Five Women Who Changed Science Forever
Quick! Name five influential female scientists! If you’re stumped after Marie Curie, then you need to take a walk down the hallway that links Armes to the Buller Building. There, you’ll find a new art installation from the “Forces of Nature” series, created by the Perimeter Institute in Waterloo. Placed in the link during the Christmas break, these pop-art-influenced pieces are there to highlight the groundbreaking contributions of women to the study of science.
Yes, Madame Curie (Physics and Chemistry) is there, the only person to win a Nobel Prize in two different sciences. So is Annie Jump Cannon (Astronomy), whose cataloging of hundreds of thousands of stars led to the development of contemporary stellar classification. Ada Lovelace (Mathematics) is represented; a mathematician and writer considered to have written the first computer program in the mid-19th century. Emmy Noether (Math and Physics) is also present, renowned for her landmark contributions to abstract algebra and theoretical physics. Chien-Shiung Wu (Physics) completes this line-up. Wu is known as “the First Lady of Physics” and contributed significantly to the field of nuclear physics.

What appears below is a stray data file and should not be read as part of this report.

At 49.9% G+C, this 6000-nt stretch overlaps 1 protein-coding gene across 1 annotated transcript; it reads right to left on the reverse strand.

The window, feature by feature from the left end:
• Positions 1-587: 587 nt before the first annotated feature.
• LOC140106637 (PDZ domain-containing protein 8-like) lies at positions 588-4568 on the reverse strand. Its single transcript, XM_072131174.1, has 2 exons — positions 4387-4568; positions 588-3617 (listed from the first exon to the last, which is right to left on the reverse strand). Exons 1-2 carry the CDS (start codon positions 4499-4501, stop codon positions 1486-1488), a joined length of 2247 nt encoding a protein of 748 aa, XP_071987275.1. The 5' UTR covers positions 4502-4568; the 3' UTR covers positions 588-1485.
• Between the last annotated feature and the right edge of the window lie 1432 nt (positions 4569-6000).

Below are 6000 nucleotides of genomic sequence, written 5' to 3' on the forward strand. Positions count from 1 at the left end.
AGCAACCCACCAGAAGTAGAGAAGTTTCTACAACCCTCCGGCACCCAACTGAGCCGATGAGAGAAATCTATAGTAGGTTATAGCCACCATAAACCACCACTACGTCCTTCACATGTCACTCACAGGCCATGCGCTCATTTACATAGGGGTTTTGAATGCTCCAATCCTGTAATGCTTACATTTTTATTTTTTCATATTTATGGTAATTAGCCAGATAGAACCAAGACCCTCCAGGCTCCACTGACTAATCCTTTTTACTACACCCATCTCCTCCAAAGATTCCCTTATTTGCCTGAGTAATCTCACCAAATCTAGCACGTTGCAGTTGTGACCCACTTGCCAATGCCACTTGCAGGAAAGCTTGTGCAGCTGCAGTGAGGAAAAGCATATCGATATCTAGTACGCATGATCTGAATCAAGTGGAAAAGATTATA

UofM Chemistry Professor Jennifer van Wijngaarden initially suggested the display, and is particularly pleased with the outcome. She believes that the plaques will not only educate passersby, but will inspire them as well.
“This series brings attention to ground-breaking, paradigm-shifting scientific discoveries of five women in the 20th century that continue to have great importance. Historically, women have been under-represented in most fields of science and this continues to be true today. My hope is that our Sciences students will walk by this installation every day and be inspired by the contributions made by these remarkable women in recent history, and that this will raise our collective consciousness surrounding issues of equity, diversity and inclusion.”